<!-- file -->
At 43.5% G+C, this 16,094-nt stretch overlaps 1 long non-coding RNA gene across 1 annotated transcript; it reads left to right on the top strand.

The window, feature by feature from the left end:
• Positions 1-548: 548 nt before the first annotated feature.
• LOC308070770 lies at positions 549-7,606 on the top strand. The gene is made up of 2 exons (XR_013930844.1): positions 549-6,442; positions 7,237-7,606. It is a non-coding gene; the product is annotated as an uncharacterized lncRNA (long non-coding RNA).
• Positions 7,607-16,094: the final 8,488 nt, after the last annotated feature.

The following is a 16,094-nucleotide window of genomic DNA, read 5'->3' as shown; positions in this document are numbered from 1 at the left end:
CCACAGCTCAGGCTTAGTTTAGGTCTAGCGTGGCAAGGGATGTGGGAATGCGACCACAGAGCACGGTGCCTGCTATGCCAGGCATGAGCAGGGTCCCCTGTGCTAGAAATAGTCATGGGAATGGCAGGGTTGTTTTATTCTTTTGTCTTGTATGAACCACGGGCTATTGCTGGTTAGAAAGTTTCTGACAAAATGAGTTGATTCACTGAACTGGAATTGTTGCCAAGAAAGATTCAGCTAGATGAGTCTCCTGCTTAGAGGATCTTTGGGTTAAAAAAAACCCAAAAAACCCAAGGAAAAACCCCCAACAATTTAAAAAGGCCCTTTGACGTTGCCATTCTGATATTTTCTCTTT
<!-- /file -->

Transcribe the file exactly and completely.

At 43.5% G+C, this 16,094-nt stretch overlaps 1 long non-coding RNA gene across 1 annotated transcript; it reads left to right on the top strand.

The window, feature by feature from the left end:
• Positions 1-548: 548 nt before the first annotated feature.
• LOC308070770 lies at positions 549-7,606 on the top strand. The gene is made up of 2 exons (XR_013930844.1): positions 549-6,442; positions 7,237-7,606. It is a non-coding gene; the product is annotated as an uncharacterized lncRNA (long non-coding RNA).
• Positions 7,607-16,094: the final 8,488 nt, after the last annotated feature.

The following is a 16,094-nucleotide window of genomic DNA, read 5'->3' as shown; positions in this document are numbered from 1 at the left end:
CCACAGCTCAGGCTTAGTTTAGGTCTAGCGTGGCAAGGGATGTGGGAATGCGACCACAGAGCACGGTGCCTGCTATGCCAGGCATGAGCAGGGTCCCCTGTGCTAGAAATAGTCATGGGAATGGCAGGGTTGTTTTATTCTTTTGTCTTGTATGAACCACGGGCTATTGCTGGTTAGAAAGTTTCTGACAAAATGAGTTGATTCACTGAACTGGAATTGTTGCCAAGAAAGATTCAGCTAGATGAGTCTCCTGCTTAGAGGATCTTTGGGTTAAAAAAAACCCAAAAAACCCAAGGAAAAACCCCCAACAATTTAAAAAGGCCCTTTGACGTTGCCATTCTGATATTTTCTCTTT